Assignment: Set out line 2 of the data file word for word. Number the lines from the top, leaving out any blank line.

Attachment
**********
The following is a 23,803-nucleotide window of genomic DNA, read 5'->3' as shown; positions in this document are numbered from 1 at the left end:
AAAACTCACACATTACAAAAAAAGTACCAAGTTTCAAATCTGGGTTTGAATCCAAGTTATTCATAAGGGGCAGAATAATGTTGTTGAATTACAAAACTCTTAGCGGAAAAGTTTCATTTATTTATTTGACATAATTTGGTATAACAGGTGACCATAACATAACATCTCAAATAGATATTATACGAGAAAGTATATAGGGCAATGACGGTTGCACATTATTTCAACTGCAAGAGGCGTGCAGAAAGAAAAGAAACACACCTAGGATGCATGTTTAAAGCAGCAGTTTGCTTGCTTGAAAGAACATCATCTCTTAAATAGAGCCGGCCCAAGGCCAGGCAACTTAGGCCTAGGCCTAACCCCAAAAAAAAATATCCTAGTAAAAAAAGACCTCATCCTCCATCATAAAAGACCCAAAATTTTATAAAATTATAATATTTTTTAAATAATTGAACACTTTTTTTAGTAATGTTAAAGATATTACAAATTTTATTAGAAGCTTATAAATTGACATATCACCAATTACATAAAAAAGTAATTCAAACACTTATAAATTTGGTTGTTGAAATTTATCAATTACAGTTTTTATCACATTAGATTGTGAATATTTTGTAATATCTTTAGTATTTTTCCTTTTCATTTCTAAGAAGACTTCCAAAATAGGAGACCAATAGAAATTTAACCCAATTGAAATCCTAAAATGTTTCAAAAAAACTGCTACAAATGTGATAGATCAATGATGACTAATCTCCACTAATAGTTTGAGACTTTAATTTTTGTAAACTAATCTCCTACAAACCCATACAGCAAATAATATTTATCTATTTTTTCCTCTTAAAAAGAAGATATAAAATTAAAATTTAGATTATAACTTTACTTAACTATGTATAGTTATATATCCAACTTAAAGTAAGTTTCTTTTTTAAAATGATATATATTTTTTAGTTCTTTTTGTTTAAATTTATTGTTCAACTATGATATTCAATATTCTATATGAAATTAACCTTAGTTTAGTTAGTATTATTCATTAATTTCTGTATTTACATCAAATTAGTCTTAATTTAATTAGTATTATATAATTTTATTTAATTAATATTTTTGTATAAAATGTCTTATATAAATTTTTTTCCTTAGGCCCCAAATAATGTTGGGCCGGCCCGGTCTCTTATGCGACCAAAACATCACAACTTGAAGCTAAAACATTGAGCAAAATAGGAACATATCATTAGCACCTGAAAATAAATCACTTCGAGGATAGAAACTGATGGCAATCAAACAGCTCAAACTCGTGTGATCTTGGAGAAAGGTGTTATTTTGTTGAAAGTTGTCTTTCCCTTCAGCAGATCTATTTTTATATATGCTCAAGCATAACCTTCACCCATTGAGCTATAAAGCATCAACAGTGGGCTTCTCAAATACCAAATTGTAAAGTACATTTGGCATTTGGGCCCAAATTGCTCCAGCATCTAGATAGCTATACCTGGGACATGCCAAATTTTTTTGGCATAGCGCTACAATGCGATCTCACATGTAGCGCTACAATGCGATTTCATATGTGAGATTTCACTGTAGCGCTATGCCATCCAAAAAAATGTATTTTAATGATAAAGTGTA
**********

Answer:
AAAACTCACACATTACAAAAAAAGTACCAAGTTTCAAATCTGGGTTTGAATCCAAGTTATTCATAAGGGGCAGAATAATGTTGTTGAATTACAAAACTCTTAGCGGAAAAGTTTCATTTATTTATTTGACATAATTTGGTATAACAGGTGACCATAACATAACATCTCAAATAGATATTATACGAGAAAGTATATAGGGCAATGACGGTTGCACATTATTTCAACTGCAAGAGGCGTGCAGAAAGAAAAGAAACACACCTAGGATGCATGTTTAAAGCAGCAGTTTGCTTGCTTGAAAGAACATCATCTCTTAAATAGAGCCGGCCCAAGGCCAGGCAACTTAGGCCTAGGCCTAACCCCAAAAAAAAATATCCTAGTAAAAAAAGACCTCATCCTCCATCATAAAAGACCCAAAATTTTATAAAATTATAATATTTTTTAAATAATTGAACACTTTTTTTAGTAATGTTAAAGATATTACAAATTTTATTAGAAGCTTATAAATTGACATATCACCAATTACATAAAAAAGTAATTCAAACACTTATAAATTTGGTTGTTGAAATTTATCAATTACAGTTTTTATCACATTAGATTGTGAATATTTTGTAATATCTTTAGTATTTTTCCTTTTCATTTCTAAGAAGACTTCCAAAATAGGAGACCAATAGAAATTTAACCCAATTGAAATCCTAAAATGTTTCAAAAAAACTGCTACAAATGTGATAGATCAATGATGACTAATCTCCACTAATAGTTTGAGACTTTAATTTTTGTAAACTAATCTCCTACAAACCCATACAGCAAATAATATTTATCTATTTTTTCCTCTTAAAAAGAAGATATAAAATTAAAATTTAGATTATAACTTTACTTAACTATGTATAGTTATATATCCAACTTAAAGTAAGTTTCTTTTTTAAAATGATATATATTTTTTAGTTCTTTTTGTTTAAATTTATTGTTCAACTATGATATTCAATATTCTATATGAAATTAACCTTAGTTTAGTTAGTATTATTCATTAATTTCTGTATTTACATCAAATTAGTCTTAATTTAATTAGTATTATATAATTTTATTTAATTAATATTTTTGTATAAAATGTCTTATATAAATTTTTTTCCTTAGGCCCCAAATAATGTTGGGCCGGCCCGGTCTCTTATGCGACCAAAACATCACAACTTGAAGCTAAAACATTGAGCAAAATAGGAACATATCATTAGCACCTGAAAATAAATCACTTCGAGGATAGAAACTGATGGCAATCAAACAGCTCAAACTCGTGTGATCTTGGAGAAAGGTGTTATTTTGTTGAAAGTTGTCTTTCCCTTCAGCAGATCTATTTTTATATATGCTCAAGCATAACCTTCACCCATTGAGCTATAAAGCATCAACAGTGGGCTTCTCAAATACCAAATTGTAAAGTACATTTGGCATTTGGGCCCAAATTGCTCCAGCATCTAGATAGCTATACCTGGGACATGCCAAATTTTTTTGGCATAGCGCTACAATGCGATCTCACATGTAGCGCTACAATGCGATTTCATATGTGAGATTTCACTGTAGCGCTATGCCATCCAAAAAAATGTATTTTAATGATAAAGTGTA